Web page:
US President Barack Obama’s campaign lashed out at Republican rival Mitt Romney for “hypocrisy” about China policy on Friday, claiming his tough talk was undermined by his business record of shipping US jobs to the Asian giant.
The Democratic counter-punch came a day after Romney hammered Obama’s record on China and renewed his promise to brand it a currency manipulator on his first day in office in remarks which drew a stern rebuke from Beijing.
Obama’s campaign enlisted Ted Strickland, a former Democratic governor of vital swing state Ohio — which has seen thousands of manufacturing jobs migrate to developing economies — to press the US president’s attack.
“Governor Romney’s hypocrisy apparently knows no end. He claims that he’ll crack down on China but he’s never done that and I don’t think he ever will,” Strickland said, unloading criticism on Romney’s past as a venture capitalist. “The truth is, Mr Romney’s made a fortune investing in firms that specialize in shipping jobs to China and other low wage countries.”
“Romney’s economic philosophy was simple and hasn’t changed: profits over people, even if that means Americans lose their jobs,” Strickland said during a conference call with reporters.
The Obama campaign also debuted a new advertisement which will air in nine battleground states which plowed similar ground to Strickland and accuses Romney of investing some of his fortune in China.
In response, Romney spokeswoman Andrea Saul said that Obama’s policies towards Beijing had deepened the misery of Americans stuck in the slow economic recovery.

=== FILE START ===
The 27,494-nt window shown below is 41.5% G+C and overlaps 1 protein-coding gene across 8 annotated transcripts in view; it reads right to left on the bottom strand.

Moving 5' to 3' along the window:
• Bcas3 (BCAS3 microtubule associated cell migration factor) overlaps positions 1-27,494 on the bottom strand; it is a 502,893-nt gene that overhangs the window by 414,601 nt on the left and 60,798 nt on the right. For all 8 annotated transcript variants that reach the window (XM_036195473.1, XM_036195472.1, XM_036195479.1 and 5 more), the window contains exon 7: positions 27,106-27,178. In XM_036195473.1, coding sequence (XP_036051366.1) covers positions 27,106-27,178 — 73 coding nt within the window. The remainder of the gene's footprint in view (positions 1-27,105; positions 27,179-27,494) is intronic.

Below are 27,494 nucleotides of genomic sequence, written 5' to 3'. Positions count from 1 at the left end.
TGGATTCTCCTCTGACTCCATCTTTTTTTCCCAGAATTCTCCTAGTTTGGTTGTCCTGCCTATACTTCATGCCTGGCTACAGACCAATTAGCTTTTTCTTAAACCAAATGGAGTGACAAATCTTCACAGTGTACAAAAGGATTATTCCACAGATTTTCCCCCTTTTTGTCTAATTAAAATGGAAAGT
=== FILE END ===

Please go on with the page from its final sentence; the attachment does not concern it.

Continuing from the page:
“They’ve cost hundreds of thousands of jobs and left American manufacturing in decline. As president, Mitt Romney will take immediate action to stop China’s cheating and protect American jobs here at home,” she said.
Romney had launched his own attack on China on Thursday, branding Beijing a cheat because of its currency and trade policies.
“The cheating takes on a lot of different dimensions,” Romney said. “The president’s had the chance year after year to label China a currency manipulator, but he hasn’t done so. And I will label China the currency manipulator they are on the first day.”
Romney’s remarks were met with a stinging response in a commentary carried by Xinhua news agency.
“It is advisable that politicians, including Romney, should abandon ... short-sighted China-bashing tricks and adopt at least a little bit of statesmanship on China-US ties,” the commentary said.
The unnamed author also warned a trade war would likely break out if Romney took office and honored his threat to label China a currency manipulator, and also accused the former Massachusetts governor of hypocrisy.
“It is rather ironic that a considerable portion of this China-battering politician’s wealth was actually obtained by doing business with Chinese companies before he entered politics,” the commentary added.
Strickland seized on that comment to make a wider point about Romney’s foreign policy credentials.
“If even the Chinese government is willing to publicly call out this hypocrisy, how can we expect them to take him seriously if he were president?” Strickland said.
China bashing is a regular feature of US election campaigns, but once in office, presidents have a habit of following decades-long US foreign policy orthodoxy of seeking cooperation with Beijing.